Over the last 10 years, cell phones have gone from large handheld phones we could use to make calls, to mini computers containing our mobile offices that we run our entire lives and businesses from. They are now essential tools in our everyday lives, but they are also incredibly dangerous when used while driving.
While everyone under the sun has acknowledged the dangers of distracted driving because of our smart phones, we have over-looked another – more distracting – device that is making driving more dangerous.
A study by the U.K. Transport Research Laboratory found that smartwatches are far more distracting than smartphones. According to the Huffington Post, the research found it takes 2.52 seconds for someone to react in the event of an emergency after looking at their smartwatch, compared to 1.85 seconds if they were using a smart phone.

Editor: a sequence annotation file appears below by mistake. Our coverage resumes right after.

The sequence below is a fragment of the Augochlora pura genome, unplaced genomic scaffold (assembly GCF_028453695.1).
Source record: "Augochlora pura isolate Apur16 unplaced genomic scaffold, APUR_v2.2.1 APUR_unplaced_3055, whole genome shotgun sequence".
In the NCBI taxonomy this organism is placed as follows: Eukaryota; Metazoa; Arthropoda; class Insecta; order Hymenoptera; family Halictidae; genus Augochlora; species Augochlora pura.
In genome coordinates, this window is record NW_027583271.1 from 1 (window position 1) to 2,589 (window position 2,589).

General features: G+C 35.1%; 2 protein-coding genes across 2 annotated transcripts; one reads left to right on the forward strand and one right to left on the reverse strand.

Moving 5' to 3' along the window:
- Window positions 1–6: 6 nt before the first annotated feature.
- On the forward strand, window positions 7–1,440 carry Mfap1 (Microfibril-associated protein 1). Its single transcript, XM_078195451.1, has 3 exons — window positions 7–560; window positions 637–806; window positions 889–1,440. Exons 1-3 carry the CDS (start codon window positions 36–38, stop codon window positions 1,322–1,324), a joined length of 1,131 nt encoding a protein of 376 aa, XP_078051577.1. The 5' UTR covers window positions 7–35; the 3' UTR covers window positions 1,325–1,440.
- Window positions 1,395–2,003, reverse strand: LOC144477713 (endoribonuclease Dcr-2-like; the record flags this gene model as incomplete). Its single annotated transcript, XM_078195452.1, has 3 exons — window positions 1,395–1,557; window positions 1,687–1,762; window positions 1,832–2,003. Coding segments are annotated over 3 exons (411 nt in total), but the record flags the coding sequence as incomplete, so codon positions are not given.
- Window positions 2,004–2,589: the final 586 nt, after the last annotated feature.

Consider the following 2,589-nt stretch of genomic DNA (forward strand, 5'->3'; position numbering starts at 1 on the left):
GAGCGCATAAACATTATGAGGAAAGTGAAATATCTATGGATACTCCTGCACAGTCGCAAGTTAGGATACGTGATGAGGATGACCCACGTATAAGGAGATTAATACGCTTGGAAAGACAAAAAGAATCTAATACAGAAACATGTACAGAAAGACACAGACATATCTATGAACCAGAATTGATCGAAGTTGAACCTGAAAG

In the U.S., only 15 states have banned handheld cellphone use all together. However, 47 states have banned texting while driving.
There do not appear to be any proposed bans on driving and using a smartwatch in the U.S. yet, but there have been several bills introduced that propose making it punishable to drive and use a Google Glass device.
In 2015, there were 3,477 people killed and an estimated additional 391,000 injured in crashes involving distracted drivers according to the National Highway Transportation Safety Administration. Smart Watches contribute to the problem the same way our smart phones do. Recently, Apple unveiled an option to place your phone on driving mode which prevents notifications while you are driving. This step in the right direction may still not be enough to stop us from being distracted in our cars.
If you or a loved one are injured in an accident because of a distracted driver, you need an attorney with experience handling your case. The attorneys at The Collins Law Firm have been successfully resolving cases involving distracted drivers for years. Call the attorneys at The Collins Law Firm to learn how we may be able to help you get compensation for your crash.